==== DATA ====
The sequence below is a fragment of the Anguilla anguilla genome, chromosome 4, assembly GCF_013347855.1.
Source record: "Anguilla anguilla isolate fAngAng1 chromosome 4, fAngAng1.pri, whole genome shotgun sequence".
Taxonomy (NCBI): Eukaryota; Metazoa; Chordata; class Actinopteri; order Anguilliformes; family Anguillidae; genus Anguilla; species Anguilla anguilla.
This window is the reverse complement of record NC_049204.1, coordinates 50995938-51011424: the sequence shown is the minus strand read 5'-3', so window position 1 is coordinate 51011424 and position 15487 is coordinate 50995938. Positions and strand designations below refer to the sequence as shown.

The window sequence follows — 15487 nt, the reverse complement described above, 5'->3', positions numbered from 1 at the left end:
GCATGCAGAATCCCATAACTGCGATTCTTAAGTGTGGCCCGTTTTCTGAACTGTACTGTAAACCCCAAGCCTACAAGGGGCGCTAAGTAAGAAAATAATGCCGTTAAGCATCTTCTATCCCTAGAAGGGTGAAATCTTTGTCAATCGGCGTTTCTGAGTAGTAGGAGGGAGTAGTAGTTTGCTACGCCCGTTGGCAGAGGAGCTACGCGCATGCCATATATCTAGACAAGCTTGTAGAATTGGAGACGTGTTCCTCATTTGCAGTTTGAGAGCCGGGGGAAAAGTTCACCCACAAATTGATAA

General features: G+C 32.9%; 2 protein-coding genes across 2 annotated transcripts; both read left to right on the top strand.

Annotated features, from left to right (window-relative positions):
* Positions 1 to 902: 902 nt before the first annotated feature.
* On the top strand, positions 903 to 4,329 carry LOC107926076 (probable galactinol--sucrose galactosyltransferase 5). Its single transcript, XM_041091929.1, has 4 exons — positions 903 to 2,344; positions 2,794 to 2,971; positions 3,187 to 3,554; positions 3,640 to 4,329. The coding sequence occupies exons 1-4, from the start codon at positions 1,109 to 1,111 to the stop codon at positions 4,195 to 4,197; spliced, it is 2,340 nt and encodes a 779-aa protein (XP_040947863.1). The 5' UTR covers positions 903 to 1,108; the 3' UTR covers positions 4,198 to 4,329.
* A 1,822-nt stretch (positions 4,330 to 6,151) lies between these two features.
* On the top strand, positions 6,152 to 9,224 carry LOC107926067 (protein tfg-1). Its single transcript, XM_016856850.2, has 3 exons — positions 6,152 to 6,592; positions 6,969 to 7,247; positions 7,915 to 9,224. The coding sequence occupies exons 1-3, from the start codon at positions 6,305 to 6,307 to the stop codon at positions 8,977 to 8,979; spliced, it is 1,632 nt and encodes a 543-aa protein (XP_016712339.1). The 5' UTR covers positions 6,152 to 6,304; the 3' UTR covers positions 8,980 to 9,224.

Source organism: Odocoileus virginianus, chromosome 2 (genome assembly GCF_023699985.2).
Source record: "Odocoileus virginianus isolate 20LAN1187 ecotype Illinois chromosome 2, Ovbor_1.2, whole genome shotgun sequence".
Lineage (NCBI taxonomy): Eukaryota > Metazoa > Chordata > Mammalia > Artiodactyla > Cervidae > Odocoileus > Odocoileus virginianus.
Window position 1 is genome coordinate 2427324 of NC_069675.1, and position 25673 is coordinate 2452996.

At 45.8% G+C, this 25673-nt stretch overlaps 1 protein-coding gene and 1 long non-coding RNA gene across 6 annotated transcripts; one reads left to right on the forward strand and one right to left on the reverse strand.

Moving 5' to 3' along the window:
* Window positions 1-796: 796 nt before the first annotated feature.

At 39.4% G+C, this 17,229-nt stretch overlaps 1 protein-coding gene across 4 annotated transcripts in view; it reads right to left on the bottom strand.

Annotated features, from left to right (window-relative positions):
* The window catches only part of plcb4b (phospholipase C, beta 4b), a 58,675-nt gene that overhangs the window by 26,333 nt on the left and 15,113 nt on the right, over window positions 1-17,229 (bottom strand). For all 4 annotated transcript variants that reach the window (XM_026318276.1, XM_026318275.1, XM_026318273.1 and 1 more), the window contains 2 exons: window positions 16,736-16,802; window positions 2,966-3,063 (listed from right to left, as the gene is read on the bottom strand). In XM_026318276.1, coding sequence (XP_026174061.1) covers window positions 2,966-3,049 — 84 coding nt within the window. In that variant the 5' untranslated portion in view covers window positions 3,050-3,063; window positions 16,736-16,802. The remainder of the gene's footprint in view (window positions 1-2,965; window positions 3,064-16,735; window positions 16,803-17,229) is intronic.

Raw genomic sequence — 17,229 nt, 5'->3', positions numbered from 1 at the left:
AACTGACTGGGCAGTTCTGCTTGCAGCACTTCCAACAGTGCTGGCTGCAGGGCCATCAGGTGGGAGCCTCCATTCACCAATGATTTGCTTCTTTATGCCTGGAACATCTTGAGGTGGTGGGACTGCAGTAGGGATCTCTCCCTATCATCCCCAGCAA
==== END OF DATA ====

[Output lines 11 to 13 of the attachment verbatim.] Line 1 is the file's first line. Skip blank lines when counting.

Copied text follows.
* A 1,822-nt stretch (positions 4,330 to 6,151) lies between these two features.
* On the top strand, positions 6,152 to 9,224 carry LOC107926067 (protein tfg-1). Its single transcript, XM_016856850.2, has 3 exons — positions 6,152 to 6,592; positions 6,969 to 7,247; positions 7,915 to 9,224. The coding sequence occupies exons 1-3, from the start codon at positions 6,305 to 6,307 to the stop codon at positions 8,977 to 8,979; spliced, it is 1,632 nt and encodes a 543-aa protein (XP_016712339.1). The 5' UTR covers positions 6,152 to 6,304; the 3' UTR covers positions 8,980 to 9,224.

Source organism: Odocoileus virginianus, chromosome 2 (genome assembly GCF_023699985.2).